Schools are struggling to fill open teaching positions, leaving current teachers to pick up the slack, so a Kentucky lawmaker proposed a bill that aims to address the shortage.
Pendleton County School District Superintendent, Joe Buerkley said he got into the education field to work with kids.
"Most people that know me will tell you that when I'm around kids that's when I'm the happiest," he said.
Now, as a superintendent, he works to address issues in his district, like the teacher shortage.
"My staff had to adjust their schedules before school started because we knew at that time that we were not going to be able to fill those positions," Buerkley said.
House Bill 319 proposes several strategies to address the issue.
It would require schools to perform an exit survey after a teacher resigns and report it to the state. It would also create a marketing program to encourage respect and to encourage students to become teachers.
To help with hiring, the bill would create a statewide job posting portal for teaching positions.
It also makes changes to Kentucky's teacher scholarship program, including opening it up to permanent state residents enrolled in an eligible program of study.
Plus, the bill would expand the GoTeachKY Ambassador program to each school district in the state. The state would also have to review the alternative pathway teacher certification options and processes to find areas of improvement.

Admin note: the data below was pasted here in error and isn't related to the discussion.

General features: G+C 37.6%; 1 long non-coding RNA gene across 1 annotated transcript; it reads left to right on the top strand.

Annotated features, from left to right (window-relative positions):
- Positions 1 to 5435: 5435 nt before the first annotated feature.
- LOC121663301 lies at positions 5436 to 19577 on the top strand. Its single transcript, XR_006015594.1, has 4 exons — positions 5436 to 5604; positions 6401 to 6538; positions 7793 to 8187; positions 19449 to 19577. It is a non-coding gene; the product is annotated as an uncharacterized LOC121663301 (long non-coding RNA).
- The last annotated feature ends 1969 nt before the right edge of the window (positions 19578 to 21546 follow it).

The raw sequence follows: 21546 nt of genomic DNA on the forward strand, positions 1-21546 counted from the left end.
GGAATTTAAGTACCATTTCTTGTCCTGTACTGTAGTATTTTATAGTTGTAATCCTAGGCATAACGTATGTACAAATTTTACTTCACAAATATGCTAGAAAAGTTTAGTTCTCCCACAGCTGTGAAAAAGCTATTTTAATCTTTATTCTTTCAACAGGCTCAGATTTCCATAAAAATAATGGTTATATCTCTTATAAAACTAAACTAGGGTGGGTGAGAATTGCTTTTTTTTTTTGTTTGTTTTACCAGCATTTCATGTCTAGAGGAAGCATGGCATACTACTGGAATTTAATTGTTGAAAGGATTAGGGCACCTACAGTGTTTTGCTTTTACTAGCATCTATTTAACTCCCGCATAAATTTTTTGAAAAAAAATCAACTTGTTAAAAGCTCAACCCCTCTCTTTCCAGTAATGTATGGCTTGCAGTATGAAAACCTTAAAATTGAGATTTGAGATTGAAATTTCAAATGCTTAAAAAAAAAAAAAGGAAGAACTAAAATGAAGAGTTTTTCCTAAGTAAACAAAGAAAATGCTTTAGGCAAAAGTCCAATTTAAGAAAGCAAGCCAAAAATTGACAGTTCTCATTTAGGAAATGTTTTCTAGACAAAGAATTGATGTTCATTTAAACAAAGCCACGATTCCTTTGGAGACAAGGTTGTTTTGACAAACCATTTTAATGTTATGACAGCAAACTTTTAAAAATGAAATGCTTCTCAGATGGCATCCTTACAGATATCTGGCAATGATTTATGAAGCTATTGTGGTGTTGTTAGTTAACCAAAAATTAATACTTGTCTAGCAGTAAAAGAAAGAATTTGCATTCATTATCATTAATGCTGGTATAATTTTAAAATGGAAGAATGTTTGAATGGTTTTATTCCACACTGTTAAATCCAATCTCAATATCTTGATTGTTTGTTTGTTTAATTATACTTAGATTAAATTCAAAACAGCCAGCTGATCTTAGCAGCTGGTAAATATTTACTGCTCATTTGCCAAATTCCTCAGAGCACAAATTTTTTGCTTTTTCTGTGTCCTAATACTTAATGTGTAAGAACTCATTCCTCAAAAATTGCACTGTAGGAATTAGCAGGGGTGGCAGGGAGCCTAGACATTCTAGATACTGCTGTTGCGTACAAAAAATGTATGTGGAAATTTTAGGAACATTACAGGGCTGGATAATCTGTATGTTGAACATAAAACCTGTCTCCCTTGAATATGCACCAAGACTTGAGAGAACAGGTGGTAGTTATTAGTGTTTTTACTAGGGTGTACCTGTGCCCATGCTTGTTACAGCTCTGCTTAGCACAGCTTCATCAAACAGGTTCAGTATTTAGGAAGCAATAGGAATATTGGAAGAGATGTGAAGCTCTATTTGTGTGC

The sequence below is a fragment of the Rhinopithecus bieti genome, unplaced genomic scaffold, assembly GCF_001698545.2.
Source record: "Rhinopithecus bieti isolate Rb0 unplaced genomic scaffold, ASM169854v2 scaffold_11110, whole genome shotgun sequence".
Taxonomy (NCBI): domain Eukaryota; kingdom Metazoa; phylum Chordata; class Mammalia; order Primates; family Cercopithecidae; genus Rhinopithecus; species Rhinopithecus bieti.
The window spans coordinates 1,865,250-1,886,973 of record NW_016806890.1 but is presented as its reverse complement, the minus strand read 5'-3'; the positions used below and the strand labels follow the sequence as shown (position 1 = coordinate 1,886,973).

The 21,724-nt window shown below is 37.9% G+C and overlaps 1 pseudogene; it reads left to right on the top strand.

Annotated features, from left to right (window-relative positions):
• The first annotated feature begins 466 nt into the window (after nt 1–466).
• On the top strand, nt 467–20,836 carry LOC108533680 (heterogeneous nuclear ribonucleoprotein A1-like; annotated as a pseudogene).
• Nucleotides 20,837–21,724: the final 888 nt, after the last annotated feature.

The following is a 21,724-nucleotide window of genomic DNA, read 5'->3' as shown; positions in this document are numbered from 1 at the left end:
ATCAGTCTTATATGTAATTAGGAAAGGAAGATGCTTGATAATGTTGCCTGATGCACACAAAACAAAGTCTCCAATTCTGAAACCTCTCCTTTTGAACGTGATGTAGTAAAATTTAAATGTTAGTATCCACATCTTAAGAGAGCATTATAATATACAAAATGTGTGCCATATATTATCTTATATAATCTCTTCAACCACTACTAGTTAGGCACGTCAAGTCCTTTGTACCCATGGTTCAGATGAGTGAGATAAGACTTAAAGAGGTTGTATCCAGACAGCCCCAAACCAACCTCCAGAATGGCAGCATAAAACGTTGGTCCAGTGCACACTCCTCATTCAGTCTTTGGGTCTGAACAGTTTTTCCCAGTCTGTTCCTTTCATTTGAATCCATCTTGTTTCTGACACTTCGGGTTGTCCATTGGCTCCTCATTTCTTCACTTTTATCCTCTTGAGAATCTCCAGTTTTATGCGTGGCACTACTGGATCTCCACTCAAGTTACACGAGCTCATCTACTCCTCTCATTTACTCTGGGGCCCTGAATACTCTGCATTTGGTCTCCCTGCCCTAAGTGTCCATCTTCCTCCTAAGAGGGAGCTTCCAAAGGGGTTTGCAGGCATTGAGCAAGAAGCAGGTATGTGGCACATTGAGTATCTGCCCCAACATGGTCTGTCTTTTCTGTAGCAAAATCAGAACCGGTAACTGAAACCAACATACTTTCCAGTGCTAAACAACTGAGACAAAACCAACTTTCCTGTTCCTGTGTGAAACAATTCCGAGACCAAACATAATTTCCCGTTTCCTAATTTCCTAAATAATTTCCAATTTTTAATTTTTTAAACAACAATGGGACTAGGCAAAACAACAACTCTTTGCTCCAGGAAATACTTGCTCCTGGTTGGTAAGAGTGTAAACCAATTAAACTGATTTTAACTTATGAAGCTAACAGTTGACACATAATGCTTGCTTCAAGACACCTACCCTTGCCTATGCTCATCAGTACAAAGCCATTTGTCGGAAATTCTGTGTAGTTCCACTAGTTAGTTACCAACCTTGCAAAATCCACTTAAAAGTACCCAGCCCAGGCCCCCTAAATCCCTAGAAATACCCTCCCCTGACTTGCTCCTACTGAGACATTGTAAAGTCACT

If the bill is passed, Kentucky would join other states in the Interstate Teacher Mobility Compact. This allows teachers in a different state with a teaching license to more easily get a similar license when they move to Kentucky.
"This is not going to solve the problem, but I think it is first steps that we can take," Republican Rep. James Tipton of Taylorsville said.
One thing the bill doesn't address is teacher pay.
"We have to get competitive with other bachelors degrees coming out. We're $10-15,000 short on beginning salaries for professionals coming out of postsecondary," said Dr. Randy Poe, the executive director of the NKY Education Council.
The bill also doesn't allocate money for some of the provisions in the bill, instead directing implementation of the provisions as funds are available.
Tipton said said this year isn't a budget year for the legislature.
"I am very hopeful that we're going to set the groundwork this year and come back in 2024 during our budget session and then would be the time to have a serious conversation about some of the budget requests we're hearing," he said.
The bill passed out of committee Tuesday morning. Now, it heads to the House floor for a vote.